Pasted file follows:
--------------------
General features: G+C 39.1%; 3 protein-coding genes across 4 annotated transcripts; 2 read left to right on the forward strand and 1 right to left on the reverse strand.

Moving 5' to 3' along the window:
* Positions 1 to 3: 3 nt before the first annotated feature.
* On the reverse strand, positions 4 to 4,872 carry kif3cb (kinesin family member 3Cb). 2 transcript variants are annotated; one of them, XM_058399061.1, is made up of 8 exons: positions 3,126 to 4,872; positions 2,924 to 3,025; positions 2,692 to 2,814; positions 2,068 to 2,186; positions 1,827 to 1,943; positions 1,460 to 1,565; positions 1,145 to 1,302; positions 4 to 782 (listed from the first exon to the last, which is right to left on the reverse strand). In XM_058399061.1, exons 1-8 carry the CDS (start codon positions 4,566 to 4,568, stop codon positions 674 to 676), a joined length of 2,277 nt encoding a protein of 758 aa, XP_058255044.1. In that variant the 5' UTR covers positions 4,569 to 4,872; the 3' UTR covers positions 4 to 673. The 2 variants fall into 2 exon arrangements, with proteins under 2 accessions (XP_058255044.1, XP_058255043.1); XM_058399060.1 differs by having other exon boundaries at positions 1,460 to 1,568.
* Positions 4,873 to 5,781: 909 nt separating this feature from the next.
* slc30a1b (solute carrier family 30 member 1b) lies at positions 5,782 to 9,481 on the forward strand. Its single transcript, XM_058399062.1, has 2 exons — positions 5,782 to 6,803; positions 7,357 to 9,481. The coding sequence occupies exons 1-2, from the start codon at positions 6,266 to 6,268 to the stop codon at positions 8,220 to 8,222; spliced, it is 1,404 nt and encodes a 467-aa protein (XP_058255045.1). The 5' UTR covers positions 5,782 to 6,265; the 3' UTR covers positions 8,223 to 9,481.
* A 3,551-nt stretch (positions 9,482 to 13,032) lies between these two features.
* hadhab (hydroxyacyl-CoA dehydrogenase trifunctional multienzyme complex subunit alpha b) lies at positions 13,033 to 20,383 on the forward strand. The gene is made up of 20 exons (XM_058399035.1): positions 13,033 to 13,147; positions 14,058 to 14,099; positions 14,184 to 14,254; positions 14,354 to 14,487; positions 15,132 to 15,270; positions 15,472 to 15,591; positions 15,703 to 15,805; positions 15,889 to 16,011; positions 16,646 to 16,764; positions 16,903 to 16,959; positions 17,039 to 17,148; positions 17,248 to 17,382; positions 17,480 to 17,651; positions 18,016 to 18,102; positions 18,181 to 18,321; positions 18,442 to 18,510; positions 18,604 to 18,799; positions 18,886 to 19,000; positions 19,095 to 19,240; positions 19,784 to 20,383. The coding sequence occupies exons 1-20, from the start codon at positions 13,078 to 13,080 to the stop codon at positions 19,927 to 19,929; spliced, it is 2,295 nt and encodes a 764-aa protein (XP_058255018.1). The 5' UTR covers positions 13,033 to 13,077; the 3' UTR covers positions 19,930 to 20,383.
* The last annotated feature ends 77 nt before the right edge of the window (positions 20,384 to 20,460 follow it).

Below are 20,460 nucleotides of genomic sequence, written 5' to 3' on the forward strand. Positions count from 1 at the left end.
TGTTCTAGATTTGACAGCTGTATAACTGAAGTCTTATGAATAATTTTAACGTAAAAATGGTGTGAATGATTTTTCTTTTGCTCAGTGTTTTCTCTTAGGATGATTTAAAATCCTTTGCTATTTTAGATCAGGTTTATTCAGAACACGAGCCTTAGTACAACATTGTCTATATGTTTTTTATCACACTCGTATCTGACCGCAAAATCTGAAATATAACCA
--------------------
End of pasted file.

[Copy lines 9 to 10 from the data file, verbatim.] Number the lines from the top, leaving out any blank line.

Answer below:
* The last annotated feature ends 77 nt before the right edge of the window (positions 20,384 to 20,460 follow it).

Below are 20,460 nucleotides of genomic sequence, written 5' to 3' on the forward strand. Positions count from 1 at the left end.